Image 1: Coffee Bean                                                                             Image 2: Cacao Bean

The interviewee brings attention to the importance of the raw coffee bean product to the existence of the entire coffee industry. Through this observation, she emphasizes the complete disconnect between coffee production and coffee consumption, revealing that the same issue exists within the chocolate industry. The interviewee comments, “without the farmers, you wouldn’t have the product. They’re the ones creating the base product to make coffee. They’re often the most forgotten. That’s like with any food product.”[7] This remark deserves close evaluation, as it perfectly describes the fragmented functioning and separateness of the different sectors of the coffee industry, also applicable to the chocolate industry. With that remark, the interviewee astutely explains that these complex industries rely wholly on the raw product, the bean, and without which, coffee and chocolate might not exist. This comment is interesting because it offers a simplistic vision that connects the necessity of the raw product to the consumer industry miles and miles away. This perception also illuminates how coffee and chocolate consumers are highly unaware of the implications of their purchasing decisions on the economic livelihood of the producers. Pictured in images 1 and 2 are a coffee and cacao bean, respectively (Image 1 and 2). These visuals purpose as a reminder to consumers that the coffee they drink from Starbucks, or Lindt chocolate they eat from their local supermarket, are products that begin with coffee and cacao beans, harvested and cultivated by farmers. Production and consumption are inherently connected, however, farmers are often naïve about the final product and consumers are often uneducated about the raw product process, both of which exacerbate the separateness between different players within the coffee and chocolate systems.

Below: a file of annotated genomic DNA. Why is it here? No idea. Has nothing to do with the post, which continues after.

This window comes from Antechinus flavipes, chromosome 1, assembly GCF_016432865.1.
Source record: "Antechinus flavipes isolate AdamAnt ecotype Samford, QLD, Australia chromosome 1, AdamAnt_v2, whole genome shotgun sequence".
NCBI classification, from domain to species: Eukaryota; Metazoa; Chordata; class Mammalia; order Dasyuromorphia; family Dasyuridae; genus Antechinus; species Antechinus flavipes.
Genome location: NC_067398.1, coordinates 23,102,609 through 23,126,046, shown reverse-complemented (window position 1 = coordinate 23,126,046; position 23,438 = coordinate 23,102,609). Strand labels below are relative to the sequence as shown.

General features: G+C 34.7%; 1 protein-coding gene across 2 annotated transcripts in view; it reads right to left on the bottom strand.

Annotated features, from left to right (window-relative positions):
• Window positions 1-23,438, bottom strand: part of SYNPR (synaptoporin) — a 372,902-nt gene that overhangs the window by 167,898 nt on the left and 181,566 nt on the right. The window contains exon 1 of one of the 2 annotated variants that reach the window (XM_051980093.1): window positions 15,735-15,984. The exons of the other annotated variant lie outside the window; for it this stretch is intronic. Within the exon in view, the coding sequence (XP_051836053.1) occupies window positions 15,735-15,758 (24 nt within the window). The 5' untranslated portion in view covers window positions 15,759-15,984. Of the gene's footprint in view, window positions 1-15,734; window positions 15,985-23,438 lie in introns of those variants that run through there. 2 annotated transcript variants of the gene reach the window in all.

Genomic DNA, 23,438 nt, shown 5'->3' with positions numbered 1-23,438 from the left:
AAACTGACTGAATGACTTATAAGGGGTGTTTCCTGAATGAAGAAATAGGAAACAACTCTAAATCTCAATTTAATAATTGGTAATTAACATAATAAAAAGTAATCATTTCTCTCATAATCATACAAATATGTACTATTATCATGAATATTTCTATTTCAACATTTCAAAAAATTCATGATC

USDA organic labelImage 3: USDA Organic Certification Label